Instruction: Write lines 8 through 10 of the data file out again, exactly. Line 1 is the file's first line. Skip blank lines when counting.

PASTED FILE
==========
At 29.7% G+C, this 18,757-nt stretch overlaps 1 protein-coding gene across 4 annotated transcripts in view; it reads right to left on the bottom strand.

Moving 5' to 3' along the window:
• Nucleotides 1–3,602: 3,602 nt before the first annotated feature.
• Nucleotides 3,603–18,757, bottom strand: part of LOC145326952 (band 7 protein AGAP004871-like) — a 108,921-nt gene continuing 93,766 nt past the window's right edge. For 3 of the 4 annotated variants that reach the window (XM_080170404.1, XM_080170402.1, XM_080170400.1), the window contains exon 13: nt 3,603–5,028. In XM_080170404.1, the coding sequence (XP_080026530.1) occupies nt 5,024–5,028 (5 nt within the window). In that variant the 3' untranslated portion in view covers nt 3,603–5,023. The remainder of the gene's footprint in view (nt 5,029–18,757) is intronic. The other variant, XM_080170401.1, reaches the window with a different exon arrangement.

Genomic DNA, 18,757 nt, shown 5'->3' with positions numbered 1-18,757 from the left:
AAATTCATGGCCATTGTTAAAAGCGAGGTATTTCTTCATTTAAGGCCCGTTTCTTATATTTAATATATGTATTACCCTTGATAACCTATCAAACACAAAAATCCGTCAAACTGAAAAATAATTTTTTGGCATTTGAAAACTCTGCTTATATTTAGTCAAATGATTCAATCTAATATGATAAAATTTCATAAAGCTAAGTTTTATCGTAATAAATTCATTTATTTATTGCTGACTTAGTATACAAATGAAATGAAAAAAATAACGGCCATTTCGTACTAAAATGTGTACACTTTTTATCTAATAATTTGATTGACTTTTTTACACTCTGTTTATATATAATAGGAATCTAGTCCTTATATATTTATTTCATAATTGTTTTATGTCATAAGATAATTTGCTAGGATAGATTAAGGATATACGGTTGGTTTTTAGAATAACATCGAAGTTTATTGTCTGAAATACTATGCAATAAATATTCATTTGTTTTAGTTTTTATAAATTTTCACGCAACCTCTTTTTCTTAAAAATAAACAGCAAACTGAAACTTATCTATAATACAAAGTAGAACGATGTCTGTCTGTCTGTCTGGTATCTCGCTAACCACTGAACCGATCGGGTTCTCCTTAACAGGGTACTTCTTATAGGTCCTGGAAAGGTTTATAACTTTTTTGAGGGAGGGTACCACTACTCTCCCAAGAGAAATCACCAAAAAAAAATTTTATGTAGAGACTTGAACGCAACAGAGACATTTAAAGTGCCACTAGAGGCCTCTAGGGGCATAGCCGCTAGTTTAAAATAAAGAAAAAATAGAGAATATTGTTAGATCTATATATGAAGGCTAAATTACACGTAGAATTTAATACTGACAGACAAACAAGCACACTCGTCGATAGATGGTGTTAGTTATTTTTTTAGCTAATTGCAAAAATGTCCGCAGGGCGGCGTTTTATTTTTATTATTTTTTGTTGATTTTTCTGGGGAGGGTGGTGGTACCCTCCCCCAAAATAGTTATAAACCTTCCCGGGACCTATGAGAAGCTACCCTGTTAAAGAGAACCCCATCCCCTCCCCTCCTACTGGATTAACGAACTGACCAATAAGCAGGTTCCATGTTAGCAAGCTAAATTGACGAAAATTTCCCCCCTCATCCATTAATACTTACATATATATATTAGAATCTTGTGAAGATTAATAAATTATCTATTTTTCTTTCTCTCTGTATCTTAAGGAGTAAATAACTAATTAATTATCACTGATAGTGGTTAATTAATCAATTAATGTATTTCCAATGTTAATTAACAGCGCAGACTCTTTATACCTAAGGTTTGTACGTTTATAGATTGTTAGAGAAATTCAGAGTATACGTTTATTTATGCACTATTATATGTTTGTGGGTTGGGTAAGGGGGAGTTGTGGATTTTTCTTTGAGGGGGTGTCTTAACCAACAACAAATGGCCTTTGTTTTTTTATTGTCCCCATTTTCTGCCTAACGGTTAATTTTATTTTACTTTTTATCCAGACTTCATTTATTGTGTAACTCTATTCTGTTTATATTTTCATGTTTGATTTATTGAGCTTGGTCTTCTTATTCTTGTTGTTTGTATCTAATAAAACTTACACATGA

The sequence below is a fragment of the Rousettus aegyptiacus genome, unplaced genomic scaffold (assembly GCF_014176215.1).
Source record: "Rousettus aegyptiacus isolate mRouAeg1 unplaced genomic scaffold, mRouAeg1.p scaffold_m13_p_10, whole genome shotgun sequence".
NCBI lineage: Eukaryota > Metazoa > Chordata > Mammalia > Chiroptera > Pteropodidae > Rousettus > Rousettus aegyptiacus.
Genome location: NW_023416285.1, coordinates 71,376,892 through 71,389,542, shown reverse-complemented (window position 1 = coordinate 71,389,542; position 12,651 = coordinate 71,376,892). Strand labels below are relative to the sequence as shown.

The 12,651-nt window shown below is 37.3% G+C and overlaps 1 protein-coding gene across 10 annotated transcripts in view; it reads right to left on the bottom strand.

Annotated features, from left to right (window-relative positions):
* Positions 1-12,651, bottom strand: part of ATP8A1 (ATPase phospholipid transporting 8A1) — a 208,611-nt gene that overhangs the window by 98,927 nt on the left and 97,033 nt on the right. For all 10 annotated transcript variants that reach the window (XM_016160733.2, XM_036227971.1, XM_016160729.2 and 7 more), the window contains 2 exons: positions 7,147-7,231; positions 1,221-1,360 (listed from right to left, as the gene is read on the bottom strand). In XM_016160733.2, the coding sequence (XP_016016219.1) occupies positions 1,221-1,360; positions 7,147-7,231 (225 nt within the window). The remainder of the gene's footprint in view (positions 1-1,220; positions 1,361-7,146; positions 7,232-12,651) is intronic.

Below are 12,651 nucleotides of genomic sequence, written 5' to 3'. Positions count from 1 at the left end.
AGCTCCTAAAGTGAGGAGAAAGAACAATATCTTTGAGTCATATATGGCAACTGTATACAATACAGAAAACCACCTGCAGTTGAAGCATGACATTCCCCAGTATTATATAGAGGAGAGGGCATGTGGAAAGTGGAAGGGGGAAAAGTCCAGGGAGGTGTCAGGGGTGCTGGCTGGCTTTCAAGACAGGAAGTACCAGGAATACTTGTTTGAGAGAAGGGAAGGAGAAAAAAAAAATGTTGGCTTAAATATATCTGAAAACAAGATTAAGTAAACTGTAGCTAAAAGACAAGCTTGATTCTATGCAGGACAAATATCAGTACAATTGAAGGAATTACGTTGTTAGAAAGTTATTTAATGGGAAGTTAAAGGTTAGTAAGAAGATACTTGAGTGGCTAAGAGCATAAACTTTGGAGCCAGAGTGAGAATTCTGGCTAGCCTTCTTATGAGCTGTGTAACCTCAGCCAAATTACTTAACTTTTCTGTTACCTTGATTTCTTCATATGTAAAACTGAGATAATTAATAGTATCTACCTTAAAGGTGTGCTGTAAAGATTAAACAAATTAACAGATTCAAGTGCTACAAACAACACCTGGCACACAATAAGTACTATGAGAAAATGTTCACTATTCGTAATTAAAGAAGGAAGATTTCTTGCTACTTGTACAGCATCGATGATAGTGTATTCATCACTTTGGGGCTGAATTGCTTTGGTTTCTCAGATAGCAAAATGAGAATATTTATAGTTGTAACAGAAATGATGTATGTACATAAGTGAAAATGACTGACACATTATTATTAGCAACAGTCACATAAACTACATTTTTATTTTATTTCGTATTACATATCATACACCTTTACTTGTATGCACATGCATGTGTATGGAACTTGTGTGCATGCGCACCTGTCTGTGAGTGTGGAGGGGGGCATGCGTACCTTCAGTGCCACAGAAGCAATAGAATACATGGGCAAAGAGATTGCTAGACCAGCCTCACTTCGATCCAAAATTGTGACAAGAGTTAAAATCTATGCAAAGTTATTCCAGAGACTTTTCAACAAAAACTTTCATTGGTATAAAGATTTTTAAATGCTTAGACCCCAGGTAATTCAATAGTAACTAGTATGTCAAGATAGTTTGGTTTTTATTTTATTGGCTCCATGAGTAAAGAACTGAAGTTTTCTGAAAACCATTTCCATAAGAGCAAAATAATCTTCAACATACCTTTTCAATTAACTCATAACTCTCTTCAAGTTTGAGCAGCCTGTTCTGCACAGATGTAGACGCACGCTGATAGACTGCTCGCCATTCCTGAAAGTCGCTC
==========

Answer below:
Source record: "Rousettus aegyptiacus isolate mRouAeg1 unplaced genomic scaffold, mRouAeg1.p scaffold_m13_p_10, whole genome shotgun sequence".
NCBI lineage: Eukaryota > Metazoa > Chordata > Mammalia > Chiroptera > Pteropodidae > Rousettus > Rousettus aegyptiacus.
Genome location: NW_023416285.1, coordinates 71,376,892 through 71,389,542, shown reverse-complemented (window position 1 = coordinate 71,389,542; position 12,651 = coordinate 71,376,892). Strand labels below are relative to the sequence as shown.